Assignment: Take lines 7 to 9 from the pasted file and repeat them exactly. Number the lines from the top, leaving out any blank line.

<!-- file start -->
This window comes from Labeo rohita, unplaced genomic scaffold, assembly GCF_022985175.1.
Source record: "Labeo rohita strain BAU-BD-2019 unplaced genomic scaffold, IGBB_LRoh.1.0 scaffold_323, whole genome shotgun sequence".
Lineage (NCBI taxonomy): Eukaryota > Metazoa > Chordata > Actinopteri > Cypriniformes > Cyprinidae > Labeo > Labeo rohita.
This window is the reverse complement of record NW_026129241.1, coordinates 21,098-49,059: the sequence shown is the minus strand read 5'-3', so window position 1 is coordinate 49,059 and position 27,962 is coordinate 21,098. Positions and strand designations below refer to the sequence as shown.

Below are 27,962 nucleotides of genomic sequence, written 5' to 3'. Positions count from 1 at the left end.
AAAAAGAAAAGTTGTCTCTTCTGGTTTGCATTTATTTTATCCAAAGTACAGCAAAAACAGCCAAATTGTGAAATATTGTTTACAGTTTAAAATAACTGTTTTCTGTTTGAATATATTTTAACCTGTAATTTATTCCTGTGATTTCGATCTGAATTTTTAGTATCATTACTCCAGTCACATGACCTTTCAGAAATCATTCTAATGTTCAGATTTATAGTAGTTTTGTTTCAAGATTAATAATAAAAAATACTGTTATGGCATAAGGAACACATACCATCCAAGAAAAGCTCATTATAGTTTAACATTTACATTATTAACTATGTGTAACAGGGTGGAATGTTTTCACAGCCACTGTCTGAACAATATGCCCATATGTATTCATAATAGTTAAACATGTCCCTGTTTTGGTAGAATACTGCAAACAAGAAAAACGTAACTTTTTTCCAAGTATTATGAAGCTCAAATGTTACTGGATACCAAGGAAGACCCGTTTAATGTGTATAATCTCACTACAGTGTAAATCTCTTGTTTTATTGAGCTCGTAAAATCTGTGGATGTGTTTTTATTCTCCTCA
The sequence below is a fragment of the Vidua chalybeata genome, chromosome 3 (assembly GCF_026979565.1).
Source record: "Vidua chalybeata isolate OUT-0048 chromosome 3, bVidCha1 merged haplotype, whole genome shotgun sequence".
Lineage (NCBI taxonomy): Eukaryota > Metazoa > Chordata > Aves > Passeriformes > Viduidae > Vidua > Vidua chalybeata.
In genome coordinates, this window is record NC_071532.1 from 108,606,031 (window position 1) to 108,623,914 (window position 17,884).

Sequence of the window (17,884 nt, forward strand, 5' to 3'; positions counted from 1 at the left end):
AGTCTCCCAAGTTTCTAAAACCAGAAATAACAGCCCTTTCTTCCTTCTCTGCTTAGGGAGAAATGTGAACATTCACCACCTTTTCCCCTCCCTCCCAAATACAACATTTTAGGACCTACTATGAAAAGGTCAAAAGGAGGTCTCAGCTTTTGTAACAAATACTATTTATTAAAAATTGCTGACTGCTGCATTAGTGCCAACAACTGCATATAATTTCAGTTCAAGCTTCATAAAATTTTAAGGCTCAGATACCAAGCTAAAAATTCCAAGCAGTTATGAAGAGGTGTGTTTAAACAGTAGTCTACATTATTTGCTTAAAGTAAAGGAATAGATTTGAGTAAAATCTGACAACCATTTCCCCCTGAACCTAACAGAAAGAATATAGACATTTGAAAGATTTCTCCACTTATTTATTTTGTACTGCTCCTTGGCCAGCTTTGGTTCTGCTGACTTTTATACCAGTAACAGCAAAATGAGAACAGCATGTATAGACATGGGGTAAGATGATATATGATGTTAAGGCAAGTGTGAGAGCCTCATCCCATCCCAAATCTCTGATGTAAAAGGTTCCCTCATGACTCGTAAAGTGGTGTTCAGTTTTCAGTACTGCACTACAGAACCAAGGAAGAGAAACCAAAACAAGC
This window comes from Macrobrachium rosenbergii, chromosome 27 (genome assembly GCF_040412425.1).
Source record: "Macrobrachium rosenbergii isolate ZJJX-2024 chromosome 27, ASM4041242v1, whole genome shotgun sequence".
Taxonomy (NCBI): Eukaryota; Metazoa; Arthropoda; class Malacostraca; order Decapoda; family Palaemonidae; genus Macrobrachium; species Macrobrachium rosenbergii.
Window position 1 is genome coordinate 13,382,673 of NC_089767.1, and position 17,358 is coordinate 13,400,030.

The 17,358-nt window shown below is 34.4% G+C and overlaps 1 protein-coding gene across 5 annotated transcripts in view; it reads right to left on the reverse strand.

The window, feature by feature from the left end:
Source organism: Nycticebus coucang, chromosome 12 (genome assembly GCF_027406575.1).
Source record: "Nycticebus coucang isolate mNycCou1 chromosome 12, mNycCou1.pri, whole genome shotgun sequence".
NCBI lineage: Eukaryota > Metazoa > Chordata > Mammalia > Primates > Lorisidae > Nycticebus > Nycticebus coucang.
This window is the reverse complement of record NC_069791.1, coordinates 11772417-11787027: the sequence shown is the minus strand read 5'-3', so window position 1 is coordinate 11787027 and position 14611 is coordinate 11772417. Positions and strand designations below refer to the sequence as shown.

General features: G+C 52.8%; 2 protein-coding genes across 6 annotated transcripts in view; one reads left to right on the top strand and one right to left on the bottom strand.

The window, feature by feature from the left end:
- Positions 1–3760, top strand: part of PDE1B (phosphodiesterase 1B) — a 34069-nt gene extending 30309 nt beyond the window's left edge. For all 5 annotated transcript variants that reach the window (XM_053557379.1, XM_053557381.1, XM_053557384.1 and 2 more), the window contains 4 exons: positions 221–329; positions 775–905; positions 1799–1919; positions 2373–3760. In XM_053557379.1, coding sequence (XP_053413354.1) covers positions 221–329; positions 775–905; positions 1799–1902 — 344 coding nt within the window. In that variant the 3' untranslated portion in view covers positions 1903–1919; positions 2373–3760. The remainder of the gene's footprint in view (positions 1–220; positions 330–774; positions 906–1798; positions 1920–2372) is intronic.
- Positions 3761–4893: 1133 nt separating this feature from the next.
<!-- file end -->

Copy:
The sequence below is a fragment of the Vidua chalybeata genome, chromosome 3 (assembly GCF_026979565.1).
Source record: "Vidua chalybeata isolate OUT-0048 chromosome 3, bVidCha1 merged haplotype, whole genome shotgun sequence".
Lineage (NCBI taxonomy): Eukaryota > Metazoa > Chordata > Aves > Passeriformes > Viduidae > Vidua > Vidua chalybeata.